Sipan Island

The largest of the Elaphiti Islands, it was much favoured by Dubrovnik’s great and good of the 14th century who built stunning villas among its fecund hills bedecked with olives, figs, vines, oranges and almond trees. A wonderful island for walking, follow the route between the island’s two villages of Sudjuradj and Sipanska Luka, looking out for ancient churches along the way. And a few of those old villas too.


A start and end point for many Dalmatian small ship cruises, but it is definitely worth taking time to explore this ancient city, the second largest in Croatia. It has ancient marvels such as the remains of Emperor Diocletian's Palace, now a hive of café and consumer activity, but also quieter areas such as Getski vrtal Park inside the walls, Varos, the traditional fishermen’s area and Marjan Hill, overlooking the city.

Vis Island

Vis was closed to visitors for years as it was an important naval harbour, and therefore maintained its traditions and unspoilt rural landscapes. Vineyards still thrive (local red is Plavac) and ancient ‘villae rusticae’ still thrill. Roman remains such as the thermal palace are worth visiting, but best thing to do here, apart from savouring the swimming bliss on Vis, is to eat. The slow food scene is exemplary.

Zadar archipelago

Only 20 of these hundreds of islands are inhabited, with stupendously tranquil spots such as Molat Island, perfect for hiking through maquis and pine forests. Or the Kornati Islands National Park, where karst limestone islands and islets are spectacularly sparse in terms of people and plant life. The mainland town of Zadar is Croatia’s oldest, with a Roman forum and pre-Romanesque St. Donat's church.

If you'd like to chat about Croatia cruising or need help finding a holiday to suit you we're very happy to help.
Rosy & team.
01273 823 700
Photo credits: [Map intro: Patty Ho] [Brac: Szabolcs Emich ] [Dubrovnik: Martin Hendrikx] [Hvar: A_Peach] [Korcula Island: tsaiproject] [Krk Island: Mario Fajt at www.sobrecroacia.com] [Losinj Island: Mario Fajt at www.sobrecroacia.com] [Mljet Island: Jaganjac] [Rab Island: Mario Fajt at www.sobrecroacia.com] [Sipan Island: snailo86] [Split: Adam Baker] [Vis Island: Chadica] [Zadar archipelago: Selmer van Alten] [Helpdesk: Darios]
Written by Catherine Mack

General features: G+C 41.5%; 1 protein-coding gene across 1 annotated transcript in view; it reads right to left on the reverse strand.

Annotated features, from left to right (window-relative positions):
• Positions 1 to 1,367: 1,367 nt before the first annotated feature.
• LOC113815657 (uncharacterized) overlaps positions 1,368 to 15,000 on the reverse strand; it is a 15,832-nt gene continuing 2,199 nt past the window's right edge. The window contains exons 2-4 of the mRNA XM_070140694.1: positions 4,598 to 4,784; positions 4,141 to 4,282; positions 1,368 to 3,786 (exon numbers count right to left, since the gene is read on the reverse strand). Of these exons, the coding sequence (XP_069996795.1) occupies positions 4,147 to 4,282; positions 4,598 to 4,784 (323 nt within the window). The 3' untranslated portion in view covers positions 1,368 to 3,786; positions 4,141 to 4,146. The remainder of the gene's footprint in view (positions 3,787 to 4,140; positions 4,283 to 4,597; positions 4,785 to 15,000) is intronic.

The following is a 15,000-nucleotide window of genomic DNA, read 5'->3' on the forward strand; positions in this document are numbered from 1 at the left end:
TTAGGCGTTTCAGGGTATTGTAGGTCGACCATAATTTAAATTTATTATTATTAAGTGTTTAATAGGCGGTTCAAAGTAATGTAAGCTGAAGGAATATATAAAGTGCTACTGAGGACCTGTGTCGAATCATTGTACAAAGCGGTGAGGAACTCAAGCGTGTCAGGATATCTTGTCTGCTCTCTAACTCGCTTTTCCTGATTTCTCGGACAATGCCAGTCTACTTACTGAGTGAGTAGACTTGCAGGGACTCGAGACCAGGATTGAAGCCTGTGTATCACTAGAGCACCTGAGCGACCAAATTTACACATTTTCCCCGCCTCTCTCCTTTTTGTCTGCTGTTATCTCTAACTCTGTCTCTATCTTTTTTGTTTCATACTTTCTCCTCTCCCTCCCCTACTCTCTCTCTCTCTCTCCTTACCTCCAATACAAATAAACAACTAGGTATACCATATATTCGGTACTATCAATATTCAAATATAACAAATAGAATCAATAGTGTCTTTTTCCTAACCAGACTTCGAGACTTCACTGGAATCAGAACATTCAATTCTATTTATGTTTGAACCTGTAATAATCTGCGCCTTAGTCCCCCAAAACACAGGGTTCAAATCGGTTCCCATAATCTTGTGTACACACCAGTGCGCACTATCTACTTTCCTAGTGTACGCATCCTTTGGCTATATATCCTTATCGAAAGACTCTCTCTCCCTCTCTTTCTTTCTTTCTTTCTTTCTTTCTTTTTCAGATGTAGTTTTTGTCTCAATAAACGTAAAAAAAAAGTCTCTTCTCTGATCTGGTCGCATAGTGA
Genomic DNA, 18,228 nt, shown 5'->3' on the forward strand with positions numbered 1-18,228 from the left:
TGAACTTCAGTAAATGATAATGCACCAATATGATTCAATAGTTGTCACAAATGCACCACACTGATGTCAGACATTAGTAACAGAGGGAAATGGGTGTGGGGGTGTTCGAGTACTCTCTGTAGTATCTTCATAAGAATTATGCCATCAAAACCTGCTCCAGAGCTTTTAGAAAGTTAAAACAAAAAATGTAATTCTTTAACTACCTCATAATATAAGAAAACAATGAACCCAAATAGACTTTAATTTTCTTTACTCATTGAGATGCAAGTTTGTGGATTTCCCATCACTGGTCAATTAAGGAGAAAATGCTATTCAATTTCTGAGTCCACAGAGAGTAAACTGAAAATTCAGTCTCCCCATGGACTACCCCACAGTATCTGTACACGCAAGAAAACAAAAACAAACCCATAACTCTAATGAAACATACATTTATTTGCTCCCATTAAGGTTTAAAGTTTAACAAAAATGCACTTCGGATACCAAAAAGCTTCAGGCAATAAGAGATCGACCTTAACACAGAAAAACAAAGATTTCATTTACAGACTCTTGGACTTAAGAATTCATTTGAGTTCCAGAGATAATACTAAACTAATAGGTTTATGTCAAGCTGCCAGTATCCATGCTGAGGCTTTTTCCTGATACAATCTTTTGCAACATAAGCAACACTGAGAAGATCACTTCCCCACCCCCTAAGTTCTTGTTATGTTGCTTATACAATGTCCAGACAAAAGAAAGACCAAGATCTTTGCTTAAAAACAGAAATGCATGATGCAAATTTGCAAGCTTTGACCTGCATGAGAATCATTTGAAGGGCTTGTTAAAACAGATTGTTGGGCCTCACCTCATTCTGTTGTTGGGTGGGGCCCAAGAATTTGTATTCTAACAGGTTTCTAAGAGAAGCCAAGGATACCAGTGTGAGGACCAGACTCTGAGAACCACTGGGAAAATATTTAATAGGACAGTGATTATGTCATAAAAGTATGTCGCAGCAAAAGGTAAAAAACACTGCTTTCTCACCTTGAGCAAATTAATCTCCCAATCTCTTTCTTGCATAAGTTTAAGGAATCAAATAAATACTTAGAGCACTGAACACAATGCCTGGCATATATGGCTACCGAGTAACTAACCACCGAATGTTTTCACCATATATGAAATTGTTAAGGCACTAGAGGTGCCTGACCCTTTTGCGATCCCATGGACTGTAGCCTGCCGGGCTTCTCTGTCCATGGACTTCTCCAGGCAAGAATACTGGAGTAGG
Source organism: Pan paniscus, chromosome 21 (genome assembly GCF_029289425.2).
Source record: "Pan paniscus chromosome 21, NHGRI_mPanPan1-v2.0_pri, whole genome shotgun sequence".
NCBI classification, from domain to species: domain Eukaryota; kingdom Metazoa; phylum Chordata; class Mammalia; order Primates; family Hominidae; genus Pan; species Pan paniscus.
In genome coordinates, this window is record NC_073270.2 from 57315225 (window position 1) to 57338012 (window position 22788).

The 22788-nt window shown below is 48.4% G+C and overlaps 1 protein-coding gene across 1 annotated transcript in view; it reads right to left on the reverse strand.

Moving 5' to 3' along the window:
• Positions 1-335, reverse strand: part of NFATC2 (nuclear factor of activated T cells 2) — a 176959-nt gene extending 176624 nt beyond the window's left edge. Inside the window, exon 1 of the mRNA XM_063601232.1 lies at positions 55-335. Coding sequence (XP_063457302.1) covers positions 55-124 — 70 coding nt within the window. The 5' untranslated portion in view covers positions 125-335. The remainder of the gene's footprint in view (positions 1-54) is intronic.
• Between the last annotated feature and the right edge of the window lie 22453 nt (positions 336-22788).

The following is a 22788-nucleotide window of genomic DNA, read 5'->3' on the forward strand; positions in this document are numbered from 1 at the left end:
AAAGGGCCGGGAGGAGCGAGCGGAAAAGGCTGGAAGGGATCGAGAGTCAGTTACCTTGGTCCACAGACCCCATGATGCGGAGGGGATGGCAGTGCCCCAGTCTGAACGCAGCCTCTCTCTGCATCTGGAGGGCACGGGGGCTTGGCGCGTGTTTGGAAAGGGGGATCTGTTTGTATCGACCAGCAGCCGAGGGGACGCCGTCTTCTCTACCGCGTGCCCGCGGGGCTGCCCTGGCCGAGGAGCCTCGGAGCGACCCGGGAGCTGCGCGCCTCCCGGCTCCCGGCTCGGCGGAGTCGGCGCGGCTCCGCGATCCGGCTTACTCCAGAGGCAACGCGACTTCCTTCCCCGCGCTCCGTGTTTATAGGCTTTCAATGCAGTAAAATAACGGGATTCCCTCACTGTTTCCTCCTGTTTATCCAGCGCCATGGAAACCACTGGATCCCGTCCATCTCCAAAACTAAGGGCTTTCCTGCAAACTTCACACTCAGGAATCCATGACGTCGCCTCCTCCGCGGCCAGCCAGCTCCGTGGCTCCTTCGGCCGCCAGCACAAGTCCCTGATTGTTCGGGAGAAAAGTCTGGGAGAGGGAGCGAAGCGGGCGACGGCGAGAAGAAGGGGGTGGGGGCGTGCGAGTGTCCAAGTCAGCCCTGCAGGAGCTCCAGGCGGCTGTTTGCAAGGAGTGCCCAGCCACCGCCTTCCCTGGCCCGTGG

Southern Croatia cruise in comfort

Southern Croatia cruise in comfort

Cruise Croatia's beautiful islands on a small cruise ship

From £559 8 Days ex flights
Luxury small ship cruise in Croatia

Luxury small ship cruise in Croatia

Luxury small ship cruise through Croatia's Islands

From £1175 8 Days ex flights
Sailing in Croatia

Sailing in Croatia

A multi-activity adventure sailing cruise

From €580 4 Days ex flights
Split to Dubrovnik Luxury cruise, Croatia

Split to Dubrovnik Luxury cruise, Croatia

Cruise Split to Dubrovnik in luxury via Croatia's islands

From £899 8 Days ex flights
Split to Dubrovnik premium cruise

Split to Dubrovnik premium cruise

A classic cruise from Split to Dubrovnik on a premium vessel

From £999 8 Days ex flights
Central Croatia luxury cruise from Split

Central Croatia luxury cruise from Split

Explore the glorious coast of Central Croatia in Luxury

From £1599 8 Days ex flights
Dubrovnik to Venice luxury cruise

Dubrovnik to Venice luxury cruise

Cruise the Croatian Islands before a bus journey to Venice

From £2425 12 Days ex flights
Croatia small ship cruising holiday

Croatia small ship cruising holiday

Croatia Private cruise on Motor yacht and Private villa

From €2380 8 Days ex flights
Dubrovnik to Split small ship cruise

Dubrovnik to Split small ship cruise

Dubrovnik to Split (or vv) on a beautiful small ship cruise

From £609 8 Days ex flights
Dubrovnik to Hvar sailing holiday

Dubrovnik to Hvar sailing holiday

Active sailing adventure around Croatian Islands

From €920 5 Days ex flights
Photo credits: [Page banner: Sergii Gulenok]
Convert currencies